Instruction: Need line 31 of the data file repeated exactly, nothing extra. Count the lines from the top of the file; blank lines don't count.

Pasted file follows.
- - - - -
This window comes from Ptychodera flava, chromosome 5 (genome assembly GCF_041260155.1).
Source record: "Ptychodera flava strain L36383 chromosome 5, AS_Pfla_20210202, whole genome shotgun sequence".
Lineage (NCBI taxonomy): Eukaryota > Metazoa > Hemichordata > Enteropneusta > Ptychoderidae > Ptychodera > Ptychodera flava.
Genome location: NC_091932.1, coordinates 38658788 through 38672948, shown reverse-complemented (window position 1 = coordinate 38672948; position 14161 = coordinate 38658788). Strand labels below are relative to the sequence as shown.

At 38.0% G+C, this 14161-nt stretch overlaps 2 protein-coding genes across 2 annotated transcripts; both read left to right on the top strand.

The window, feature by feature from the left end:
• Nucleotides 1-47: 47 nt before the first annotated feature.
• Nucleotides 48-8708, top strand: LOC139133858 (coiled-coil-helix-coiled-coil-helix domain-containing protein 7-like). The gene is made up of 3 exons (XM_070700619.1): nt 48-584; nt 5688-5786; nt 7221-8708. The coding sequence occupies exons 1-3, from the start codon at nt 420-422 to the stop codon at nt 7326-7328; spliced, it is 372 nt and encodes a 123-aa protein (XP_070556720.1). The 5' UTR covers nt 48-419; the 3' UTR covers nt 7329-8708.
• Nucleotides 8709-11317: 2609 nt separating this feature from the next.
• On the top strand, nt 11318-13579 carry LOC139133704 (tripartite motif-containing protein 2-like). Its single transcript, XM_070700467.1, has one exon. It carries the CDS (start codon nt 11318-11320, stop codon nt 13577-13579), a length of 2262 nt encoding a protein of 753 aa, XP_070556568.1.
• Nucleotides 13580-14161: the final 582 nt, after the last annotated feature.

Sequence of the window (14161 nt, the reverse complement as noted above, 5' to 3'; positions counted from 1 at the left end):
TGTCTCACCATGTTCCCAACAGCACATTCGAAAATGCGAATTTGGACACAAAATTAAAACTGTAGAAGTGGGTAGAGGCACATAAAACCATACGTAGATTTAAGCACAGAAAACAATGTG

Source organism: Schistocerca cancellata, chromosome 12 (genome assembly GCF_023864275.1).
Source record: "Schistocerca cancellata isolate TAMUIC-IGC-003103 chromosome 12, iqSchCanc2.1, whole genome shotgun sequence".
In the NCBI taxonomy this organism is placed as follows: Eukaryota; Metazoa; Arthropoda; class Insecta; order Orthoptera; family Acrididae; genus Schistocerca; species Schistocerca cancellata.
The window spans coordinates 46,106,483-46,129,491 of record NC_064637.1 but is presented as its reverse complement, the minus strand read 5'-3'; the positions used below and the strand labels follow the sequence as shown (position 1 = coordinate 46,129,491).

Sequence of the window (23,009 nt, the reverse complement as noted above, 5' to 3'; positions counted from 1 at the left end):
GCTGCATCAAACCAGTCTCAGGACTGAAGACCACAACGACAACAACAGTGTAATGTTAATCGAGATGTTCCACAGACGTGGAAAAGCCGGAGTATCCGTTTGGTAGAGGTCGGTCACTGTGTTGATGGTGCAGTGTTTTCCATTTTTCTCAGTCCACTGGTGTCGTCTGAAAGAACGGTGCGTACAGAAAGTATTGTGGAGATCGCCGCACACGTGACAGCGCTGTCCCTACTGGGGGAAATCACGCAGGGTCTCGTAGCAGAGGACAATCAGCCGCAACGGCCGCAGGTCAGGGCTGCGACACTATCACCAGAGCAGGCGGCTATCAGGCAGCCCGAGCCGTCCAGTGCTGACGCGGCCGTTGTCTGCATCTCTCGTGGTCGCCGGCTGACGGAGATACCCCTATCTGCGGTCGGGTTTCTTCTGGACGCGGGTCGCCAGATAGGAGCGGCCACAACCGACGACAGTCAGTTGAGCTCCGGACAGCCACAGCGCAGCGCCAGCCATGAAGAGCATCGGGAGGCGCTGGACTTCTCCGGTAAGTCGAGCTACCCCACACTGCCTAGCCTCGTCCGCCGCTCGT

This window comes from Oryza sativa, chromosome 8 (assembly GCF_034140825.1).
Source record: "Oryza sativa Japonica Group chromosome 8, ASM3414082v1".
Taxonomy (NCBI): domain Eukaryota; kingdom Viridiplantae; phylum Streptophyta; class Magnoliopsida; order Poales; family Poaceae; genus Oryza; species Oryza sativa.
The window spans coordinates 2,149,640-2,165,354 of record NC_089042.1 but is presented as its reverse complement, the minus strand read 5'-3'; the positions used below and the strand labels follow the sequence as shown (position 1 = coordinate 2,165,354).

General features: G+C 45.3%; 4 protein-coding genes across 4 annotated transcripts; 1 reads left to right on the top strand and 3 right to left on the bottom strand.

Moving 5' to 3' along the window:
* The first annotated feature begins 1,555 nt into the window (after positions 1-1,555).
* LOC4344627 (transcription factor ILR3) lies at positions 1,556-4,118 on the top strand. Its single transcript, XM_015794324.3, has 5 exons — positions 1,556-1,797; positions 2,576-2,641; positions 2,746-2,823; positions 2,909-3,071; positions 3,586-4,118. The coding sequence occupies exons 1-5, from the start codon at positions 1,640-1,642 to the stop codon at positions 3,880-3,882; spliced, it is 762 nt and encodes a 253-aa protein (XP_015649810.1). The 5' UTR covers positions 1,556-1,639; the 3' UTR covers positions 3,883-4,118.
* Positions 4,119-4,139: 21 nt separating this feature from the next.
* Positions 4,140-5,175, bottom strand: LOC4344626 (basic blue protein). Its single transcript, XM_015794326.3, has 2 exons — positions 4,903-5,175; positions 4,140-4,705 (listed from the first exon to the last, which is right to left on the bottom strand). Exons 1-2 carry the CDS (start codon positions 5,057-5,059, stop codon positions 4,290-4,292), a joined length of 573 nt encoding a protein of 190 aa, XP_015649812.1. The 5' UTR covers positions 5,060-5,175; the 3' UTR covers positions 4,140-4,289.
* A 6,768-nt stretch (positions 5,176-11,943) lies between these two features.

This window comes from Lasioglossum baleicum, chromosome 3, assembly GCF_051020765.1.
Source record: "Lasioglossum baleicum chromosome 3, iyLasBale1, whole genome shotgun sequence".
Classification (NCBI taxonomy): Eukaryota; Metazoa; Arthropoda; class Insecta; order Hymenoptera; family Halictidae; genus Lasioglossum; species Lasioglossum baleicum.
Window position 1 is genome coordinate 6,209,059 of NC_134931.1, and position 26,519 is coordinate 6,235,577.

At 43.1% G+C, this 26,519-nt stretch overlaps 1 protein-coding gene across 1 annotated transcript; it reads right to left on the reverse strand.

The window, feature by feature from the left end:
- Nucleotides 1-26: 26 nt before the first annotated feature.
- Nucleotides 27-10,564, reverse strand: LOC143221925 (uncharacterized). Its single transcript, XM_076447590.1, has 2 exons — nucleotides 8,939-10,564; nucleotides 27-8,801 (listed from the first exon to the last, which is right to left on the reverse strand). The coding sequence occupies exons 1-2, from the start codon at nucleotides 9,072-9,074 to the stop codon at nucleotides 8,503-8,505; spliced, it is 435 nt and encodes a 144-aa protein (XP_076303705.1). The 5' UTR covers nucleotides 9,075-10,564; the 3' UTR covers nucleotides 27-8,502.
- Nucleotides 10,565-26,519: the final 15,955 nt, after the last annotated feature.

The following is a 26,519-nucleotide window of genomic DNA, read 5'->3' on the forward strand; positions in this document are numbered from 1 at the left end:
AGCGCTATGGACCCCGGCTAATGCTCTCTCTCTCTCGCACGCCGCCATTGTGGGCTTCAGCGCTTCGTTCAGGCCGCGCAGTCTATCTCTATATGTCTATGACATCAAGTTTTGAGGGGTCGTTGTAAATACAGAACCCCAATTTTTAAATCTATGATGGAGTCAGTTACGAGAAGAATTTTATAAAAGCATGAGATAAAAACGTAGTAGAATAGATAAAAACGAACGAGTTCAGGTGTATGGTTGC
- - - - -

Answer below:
This window comes from Lasioglossum baleicum, chromosome 3, assembly GCF_051020765.1.